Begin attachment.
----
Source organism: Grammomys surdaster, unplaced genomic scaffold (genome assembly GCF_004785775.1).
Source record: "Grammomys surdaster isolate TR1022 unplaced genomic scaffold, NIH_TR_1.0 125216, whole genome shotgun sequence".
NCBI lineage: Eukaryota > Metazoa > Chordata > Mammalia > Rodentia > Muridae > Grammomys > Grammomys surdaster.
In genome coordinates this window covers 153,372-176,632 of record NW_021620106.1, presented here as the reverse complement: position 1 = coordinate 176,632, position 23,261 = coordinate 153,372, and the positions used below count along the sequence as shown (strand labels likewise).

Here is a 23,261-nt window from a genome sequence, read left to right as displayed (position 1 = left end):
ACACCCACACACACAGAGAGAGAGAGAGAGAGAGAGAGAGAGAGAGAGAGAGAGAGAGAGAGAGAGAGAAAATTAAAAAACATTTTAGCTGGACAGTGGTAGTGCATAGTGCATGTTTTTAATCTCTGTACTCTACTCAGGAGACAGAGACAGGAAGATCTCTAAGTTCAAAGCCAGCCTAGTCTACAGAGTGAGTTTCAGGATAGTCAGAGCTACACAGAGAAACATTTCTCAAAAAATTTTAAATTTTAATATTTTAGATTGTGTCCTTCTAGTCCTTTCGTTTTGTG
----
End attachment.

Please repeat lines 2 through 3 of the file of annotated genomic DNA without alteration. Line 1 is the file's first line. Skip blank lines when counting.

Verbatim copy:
Source record: "Grammomys surdaster isolate TR1022 unplaced genomic scaffold, NIH_TR_1.0 125216, whole genome shotgun sequence".
NCBI lineage: Eukaryota > Metazoa > Chordata > Mammalia > Rodentia > Muridae > Grammomys > Grammomys surdaster.